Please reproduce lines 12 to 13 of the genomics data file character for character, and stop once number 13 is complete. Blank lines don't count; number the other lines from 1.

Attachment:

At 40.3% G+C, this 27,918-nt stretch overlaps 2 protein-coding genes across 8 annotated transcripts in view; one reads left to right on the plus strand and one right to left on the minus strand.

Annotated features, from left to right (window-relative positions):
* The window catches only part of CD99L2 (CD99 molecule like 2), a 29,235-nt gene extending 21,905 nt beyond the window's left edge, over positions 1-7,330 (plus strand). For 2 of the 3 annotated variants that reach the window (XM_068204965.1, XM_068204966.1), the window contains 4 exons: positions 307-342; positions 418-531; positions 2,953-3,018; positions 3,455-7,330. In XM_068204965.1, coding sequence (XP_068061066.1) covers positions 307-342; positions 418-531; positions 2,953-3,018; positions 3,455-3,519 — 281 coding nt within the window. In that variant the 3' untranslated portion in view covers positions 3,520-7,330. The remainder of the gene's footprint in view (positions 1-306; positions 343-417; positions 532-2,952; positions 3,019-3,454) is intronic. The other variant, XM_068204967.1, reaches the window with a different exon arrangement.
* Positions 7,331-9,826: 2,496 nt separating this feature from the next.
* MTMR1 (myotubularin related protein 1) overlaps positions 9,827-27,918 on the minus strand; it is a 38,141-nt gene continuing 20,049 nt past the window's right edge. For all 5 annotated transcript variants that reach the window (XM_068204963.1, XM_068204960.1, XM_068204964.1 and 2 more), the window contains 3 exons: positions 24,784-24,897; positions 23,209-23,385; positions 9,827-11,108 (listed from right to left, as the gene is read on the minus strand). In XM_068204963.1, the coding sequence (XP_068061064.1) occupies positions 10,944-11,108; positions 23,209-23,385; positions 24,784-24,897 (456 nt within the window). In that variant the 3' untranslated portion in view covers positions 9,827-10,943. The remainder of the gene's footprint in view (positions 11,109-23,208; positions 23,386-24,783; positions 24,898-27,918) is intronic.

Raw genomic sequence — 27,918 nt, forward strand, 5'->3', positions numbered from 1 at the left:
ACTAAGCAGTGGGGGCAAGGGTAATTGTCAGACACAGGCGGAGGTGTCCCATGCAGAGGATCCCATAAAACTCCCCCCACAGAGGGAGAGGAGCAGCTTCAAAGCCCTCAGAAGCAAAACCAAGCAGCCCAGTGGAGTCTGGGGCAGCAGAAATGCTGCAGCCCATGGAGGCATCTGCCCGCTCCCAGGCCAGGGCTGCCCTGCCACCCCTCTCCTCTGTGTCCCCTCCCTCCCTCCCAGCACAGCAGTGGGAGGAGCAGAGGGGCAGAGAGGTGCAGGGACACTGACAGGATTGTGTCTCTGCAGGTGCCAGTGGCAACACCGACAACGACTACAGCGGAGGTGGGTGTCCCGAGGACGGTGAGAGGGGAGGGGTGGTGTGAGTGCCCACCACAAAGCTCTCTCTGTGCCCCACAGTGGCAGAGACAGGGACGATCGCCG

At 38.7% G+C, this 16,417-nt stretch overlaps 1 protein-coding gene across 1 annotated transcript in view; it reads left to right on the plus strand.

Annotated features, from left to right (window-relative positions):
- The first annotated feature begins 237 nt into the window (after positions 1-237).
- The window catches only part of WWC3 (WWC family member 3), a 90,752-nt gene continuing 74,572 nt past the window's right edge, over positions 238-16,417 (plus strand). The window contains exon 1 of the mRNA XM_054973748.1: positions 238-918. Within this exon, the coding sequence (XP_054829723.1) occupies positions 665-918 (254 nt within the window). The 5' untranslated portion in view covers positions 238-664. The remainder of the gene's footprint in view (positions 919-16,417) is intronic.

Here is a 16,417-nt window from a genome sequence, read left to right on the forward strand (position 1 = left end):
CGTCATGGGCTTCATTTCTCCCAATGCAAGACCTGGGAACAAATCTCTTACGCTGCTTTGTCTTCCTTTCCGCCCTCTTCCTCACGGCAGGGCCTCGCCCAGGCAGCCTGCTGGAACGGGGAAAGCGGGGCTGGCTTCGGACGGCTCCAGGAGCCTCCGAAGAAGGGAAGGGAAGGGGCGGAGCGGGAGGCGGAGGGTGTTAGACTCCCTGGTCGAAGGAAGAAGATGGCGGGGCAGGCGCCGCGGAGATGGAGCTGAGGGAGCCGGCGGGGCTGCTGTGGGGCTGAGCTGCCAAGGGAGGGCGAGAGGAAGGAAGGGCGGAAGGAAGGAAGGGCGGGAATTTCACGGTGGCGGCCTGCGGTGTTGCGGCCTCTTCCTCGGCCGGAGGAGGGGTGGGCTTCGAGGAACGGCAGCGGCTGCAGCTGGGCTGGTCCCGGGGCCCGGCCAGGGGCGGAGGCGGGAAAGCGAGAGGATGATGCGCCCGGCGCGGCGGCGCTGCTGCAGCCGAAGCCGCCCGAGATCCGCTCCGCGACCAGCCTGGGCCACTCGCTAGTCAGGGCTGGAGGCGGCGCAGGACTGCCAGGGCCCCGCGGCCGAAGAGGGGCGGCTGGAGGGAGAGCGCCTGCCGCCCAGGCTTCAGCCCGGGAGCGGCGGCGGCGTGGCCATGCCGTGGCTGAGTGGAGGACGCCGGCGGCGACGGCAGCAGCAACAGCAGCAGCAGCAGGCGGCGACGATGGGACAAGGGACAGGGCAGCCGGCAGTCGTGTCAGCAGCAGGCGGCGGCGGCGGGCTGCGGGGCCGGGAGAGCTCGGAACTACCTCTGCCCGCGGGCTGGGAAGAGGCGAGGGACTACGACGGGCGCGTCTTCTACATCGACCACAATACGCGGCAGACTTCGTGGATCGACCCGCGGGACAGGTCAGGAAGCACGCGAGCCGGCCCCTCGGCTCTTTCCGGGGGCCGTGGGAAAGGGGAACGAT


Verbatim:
Here is a 16,417-nt window from a genome sequence, read left to right on the forward strand (position 1 = left end):
CGTCATGGGCTTCATTTCTCCCAATGCAAGACCTGGGAACAAATCTCTTACGCTGCTTTGTCTTCCTTTCCGCCCTCTTCCTCACGGCAGGGCCTCGCCCAGGCAGCCTGCTGGAACGGGGAAAGCGGGGCTGGCTTCGGACGGCTCCAGGAGCCTCCGAAGAAGGGAAGGGAAGGGGCGGAGCGGGAGGCGGAGGGTGTTAGACTCCCTGGTCGAAGGAAGAAGATGGCGGGGCAGGCGCCGCGGAGATGGAGCTGAGGGAGCCGGCGGGGCTGCTGTGGGGCTGAGCTGCCAAGGGAGGGCGAGAGGAAGGAAGGGCGGAAGGAAGGAAGGGCGGGAATTTCACGGTGGCGGCCTGCGGTGTTGCGGCCTCTTCCTCGGCCGGAGGAGGGGTGGGCTTCGAGGAACGGCAGCGGCTGCAGCTGGGCTGGTCCCGGGGCCCGGCCAGGGGCGGAGGCGGGAAAGCGAGAGGATGATGCGCCCGGCGCGGCGGCGCTGCTGCAGCCGAAGCCGCCCGAGATCCGCTCCGCGACCAGCCTGGGCCACTCGCTAGTCAGGGCTGGAGGCGGCGCAGGACTGCCAGGGCCCCGCGGCCGAAGAGGGGCGGCTGGAGGGAGAGCGCCTGCCGCCCAGGCTTCAGCCCGGGAGCGGCGGCGGCGTGGCCATGCCGTGGCTGAGTGGAGGACGCCGGCGGCGACGGCAGCAGCAACAGCAGCAGCAGCAGGCGGCGACGATGGGACAAGGGACAGGGCAGCCGGCAGTCGTGTCAGCAGCAGGCGGCGGCGGCGGGCTGCGGGGCCGGGAGAGCTCGGAACTACCTCTGCCCGCGGGCTGGGAAGAGGCGAGGGACTACGACGGGCGCGTCTTCTACATCGACCACAATACGCGGCAGACTTCGTGGATCGACCCGCGGGACAGGTCAGGAAGCACGCGAGCCGGCCCCTCGGCTCTTTCCGGGGGCCGTGGGAAAGGGGAACGAT